But back for the moment to the Kingston Bridge in Glasgow. I know it well. Something about that story troubles me, but I can't figure out what it is. Perhaps the money being spent to do this? Perhaps johnboy's naivete about what "art" is? I wish I could express it, but I can't.
Hmm. Well, I like bridges for themselves, from the Brooklyn Bridge and the Golden Gate - which I just saw this week in lowering afternoon sunlight - to Calatrava's work, and am rather biased toward certain old bridges in Italy - oh, and a bridge that was in a thread or two here on a2k last year, one that spans a valley in France. (Although that one sort of bothered me on whether it was necessary...) So, the light thing is a little hokey to me. Given how much money flows to this and that, it isn't the money that particularly bothers me - more the amusement park effect. It's hard to tell. I might really like this if I would see it in person.
Thanks, osso, for the Landscape Architecture link. It will take me awhile to wade through it, and the pictures, of course, can't do justice. I will be in Portland once or perhaps twice in the next few months. I look forward to getting to Seattle to look at the first one reviewed. I also was pleased to note that, further down the list in the residential category, was a Charlottesville firm (Greg Bleam). As you may know, I have a small chain of art supply stores and number amongst my customers a bunch of architecture firms, including his.
Ah, I did notice that. I haven't looked through the photos and associated stories myself yet, though I did see the one that was featured in Garden Design - in the Garden Design magazine - which I don't personally subscribe to but my cousin keeps giving me for Christmas (and say, re that garden, phooey - I liked something else in that magazine, forget what just now.)
Ah, I remember, that was van Valkenburgh's residential garden design. I don't like that myself, found it annoying. I often like his work though, as well I should, he is kingpin among practicing landarchs now.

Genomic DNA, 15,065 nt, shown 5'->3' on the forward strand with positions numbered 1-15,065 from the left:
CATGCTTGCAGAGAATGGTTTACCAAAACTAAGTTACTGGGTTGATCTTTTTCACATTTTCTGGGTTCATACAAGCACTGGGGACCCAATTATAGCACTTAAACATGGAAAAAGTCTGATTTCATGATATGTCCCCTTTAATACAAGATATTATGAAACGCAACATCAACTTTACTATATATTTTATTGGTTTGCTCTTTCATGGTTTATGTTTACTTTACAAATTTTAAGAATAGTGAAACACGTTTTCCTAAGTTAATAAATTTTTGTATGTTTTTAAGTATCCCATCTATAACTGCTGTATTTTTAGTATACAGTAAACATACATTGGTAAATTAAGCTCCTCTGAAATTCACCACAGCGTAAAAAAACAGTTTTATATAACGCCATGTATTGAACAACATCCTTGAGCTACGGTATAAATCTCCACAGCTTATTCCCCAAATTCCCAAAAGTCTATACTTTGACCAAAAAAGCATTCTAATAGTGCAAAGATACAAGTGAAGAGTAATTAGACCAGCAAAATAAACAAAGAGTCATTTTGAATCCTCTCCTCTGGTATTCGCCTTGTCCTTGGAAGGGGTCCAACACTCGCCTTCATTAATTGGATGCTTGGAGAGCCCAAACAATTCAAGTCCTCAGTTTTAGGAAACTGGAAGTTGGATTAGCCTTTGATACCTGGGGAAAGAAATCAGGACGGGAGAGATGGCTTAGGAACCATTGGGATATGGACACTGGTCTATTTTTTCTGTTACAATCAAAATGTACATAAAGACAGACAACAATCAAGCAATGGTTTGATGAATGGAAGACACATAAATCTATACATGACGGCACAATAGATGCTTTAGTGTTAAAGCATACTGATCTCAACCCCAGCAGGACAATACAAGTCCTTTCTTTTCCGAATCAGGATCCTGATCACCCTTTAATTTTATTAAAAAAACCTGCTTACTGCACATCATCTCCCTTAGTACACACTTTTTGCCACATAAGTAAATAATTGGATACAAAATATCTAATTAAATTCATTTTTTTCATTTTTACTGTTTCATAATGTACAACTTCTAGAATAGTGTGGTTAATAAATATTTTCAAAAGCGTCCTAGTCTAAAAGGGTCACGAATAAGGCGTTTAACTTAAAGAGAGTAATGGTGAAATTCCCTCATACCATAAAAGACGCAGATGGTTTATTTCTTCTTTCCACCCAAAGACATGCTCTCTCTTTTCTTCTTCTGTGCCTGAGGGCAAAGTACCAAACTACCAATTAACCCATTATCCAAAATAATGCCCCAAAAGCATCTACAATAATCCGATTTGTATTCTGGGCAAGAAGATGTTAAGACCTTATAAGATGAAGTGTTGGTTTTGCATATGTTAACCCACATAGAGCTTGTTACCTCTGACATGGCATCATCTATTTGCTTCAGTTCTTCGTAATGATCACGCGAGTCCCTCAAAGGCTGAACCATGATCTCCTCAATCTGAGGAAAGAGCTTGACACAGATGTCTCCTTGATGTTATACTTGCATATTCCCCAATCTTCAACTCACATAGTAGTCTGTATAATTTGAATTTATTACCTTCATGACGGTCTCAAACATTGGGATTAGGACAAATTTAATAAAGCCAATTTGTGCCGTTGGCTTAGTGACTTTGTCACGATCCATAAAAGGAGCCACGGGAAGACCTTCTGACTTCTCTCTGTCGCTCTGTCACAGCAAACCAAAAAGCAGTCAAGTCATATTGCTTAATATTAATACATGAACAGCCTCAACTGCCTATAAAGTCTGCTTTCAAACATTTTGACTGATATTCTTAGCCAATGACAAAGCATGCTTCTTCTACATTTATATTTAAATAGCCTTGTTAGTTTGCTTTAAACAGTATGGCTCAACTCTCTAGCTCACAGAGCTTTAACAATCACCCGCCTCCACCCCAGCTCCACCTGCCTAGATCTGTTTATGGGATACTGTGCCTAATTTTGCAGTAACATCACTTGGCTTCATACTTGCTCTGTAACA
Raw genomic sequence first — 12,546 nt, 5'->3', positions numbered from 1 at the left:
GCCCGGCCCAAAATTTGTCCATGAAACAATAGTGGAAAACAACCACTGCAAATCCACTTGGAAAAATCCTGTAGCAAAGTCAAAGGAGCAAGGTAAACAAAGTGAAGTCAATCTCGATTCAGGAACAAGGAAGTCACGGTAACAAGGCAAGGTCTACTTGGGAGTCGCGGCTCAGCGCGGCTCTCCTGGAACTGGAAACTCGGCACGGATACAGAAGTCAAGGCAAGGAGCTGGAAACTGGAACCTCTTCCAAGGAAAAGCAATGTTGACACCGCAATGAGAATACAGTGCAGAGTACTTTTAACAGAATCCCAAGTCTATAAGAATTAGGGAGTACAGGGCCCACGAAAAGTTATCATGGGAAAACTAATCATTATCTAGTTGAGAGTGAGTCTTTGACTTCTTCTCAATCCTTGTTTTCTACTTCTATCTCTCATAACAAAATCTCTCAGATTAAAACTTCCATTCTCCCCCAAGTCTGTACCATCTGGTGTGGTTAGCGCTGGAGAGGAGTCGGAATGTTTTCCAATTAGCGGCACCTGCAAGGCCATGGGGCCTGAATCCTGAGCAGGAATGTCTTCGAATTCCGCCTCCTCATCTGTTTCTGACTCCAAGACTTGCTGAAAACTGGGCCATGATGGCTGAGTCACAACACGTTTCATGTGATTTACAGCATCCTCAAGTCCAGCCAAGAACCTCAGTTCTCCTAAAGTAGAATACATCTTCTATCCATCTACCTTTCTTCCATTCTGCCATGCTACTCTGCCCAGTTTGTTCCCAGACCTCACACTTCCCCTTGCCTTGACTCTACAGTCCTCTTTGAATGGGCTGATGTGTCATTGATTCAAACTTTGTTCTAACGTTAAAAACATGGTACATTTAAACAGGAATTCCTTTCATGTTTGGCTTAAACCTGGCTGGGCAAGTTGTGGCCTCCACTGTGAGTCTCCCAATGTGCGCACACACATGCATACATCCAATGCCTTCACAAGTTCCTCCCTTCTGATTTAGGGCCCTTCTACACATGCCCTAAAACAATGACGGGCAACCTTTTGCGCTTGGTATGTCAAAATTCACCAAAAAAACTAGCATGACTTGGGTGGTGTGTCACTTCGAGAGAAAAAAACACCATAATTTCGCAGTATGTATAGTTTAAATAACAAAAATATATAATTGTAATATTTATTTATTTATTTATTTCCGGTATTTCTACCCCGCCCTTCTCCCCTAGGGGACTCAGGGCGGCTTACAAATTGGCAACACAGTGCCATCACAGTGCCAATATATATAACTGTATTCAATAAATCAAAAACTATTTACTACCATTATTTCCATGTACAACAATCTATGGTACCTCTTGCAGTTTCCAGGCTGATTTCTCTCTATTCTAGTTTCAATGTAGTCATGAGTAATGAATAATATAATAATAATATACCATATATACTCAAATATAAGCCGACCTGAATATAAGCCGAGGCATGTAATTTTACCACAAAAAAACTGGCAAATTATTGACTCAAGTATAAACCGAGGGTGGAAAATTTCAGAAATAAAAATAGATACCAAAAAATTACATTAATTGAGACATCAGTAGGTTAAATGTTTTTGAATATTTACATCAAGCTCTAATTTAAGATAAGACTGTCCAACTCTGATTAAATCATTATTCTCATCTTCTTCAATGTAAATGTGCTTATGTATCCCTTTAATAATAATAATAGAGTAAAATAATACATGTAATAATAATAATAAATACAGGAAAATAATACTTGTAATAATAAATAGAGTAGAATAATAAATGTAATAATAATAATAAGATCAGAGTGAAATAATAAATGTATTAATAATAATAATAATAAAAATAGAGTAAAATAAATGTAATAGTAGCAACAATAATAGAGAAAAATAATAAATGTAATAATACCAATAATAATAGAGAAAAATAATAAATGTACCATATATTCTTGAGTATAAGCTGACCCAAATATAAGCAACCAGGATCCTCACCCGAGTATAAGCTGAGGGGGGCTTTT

Who would have thought, osso, that carpet waste constituted such a large contributer to landfills. Johnboy, in an earlier life, was a CPA working for a major firm out of the Atlanta office. We had a number of audit clients in that field and, though that wasn't my specialty, I participated in a few of those. I got to see carpeting being manufactured.
I reckon that carpet ingredients are more benign than they used to be and, I suspect, there have been significant improvements in the process known as "incineration." We may be close to the time when that word, with the connotations of smokestacks belching out toxic waste, should be retired. The economic benefits (efficient energy production and reduced landfill deposits etc) significantly outweigh the environmental costs (due to improved technology). I am sure that there are arguments on both sides.
ps osso. I got you out of my spam folder and into my address book. I hope I did't put you to needless effort that went nowhere. pps Maybe you should retitle your thread so it doesn't sound quite so scholarly. It would be nice to hear from other folks about their attitudes about their space.
Yeh - I've been stymied by the title. Hard to convey the idea in a few words...
maybe just land use..